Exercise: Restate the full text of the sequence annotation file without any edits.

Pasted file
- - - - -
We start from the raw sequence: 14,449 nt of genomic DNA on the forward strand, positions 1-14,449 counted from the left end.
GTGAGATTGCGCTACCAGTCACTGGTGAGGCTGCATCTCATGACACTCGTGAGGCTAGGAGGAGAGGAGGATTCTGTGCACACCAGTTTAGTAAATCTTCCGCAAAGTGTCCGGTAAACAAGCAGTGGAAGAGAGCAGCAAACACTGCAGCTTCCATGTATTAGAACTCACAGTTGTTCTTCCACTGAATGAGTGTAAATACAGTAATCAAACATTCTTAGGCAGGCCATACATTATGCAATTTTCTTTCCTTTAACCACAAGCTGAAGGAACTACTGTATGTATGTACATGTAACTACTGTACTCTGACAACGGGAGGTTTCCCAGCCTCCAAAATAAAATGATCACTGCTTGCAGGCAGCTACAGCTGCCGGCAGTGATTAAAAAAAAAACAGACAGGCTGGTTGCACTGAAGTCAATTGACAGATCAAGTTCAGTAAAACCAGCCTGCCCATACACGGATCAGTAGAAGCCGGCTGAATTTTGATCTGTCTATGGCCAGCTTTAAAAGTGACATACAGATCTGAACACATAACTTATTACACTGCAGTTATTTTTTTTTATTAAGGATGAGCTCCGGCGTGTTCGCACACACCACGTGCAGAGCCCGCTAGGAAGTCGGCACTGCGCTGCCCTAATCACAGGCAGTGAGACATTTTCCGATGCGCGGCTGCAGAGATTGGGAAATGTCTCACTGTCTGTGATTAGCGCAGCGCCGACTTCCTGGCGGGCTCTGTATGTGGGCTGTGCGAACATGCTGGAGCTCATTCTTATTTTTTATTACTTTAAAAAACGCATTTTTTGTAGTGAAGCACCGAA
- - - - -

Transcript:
We start from the raw sequence: 14,449 nt of genomic DNA on the forward strand, positions 1-14,449 counted from the left end.
GTGAGATTGCGCTACCAGTCACTGGTGAGGCTGCATCTCATGACACTCGTGAGGCTAGGAGGAGAGGAGGATTCTGTGCACACCAGTTTAGTAAATCTTCCGCAAAGTGTCCGGTAAACAAGCAGTGGAAGAGAGCAGCAAACACTGCAGCTTCCATGTATTAGAACTCACAGTTGTTCTTCCACTGAATGAGTGTAAATACAGTAATCAAACATTCTTAGGCAGGCCATACATTATGCAATTTTCTTTCCTTTAACCACAAGCTGAAGGAACTACTGTATGTATGTACATGTAACTACTGTACTCTGACAACGGGAGGTTTCCCAGCCTCCAAAATAAAATGATCACTGCTTGCAGGCAGCTACAGCTGCCGGCAGTGATTAAAAAAAAAACAGACAGGCTGGTTGCACTGAAGTCAATTGACAGATCAAGTTCAGTAAAACCAGCCTGCCCATACACGGATCAGTAGAAGCCGGCTGAATTTTGATCTGTCTATGGCCAGCTTTAAAAGTGACATACAGATCTGAACACATAACTTATTACACTGCAGTTATTTTTTTTTATTAAGGATGAGCTCCGGCGTGTTCGCACACACCACGTGCAGAGCCCGCTAGGAAGTCGGCACTGCGCTGCCCTAATCACAGGCAGTGAGACATTTTCCGATGCGCGGCTGCAGAGATTGGGAAATGTCTCACTGTCTGTGATTAGCGCAGCGCCGACTTCCTGGCGGGCTCTGTATGTGGGCTGTGCGAACATGCTGGAGCTCATTCTTATTTTTTATTACTTTAAAAAACGCATTTTTTGTAGTGAAGCACCGAA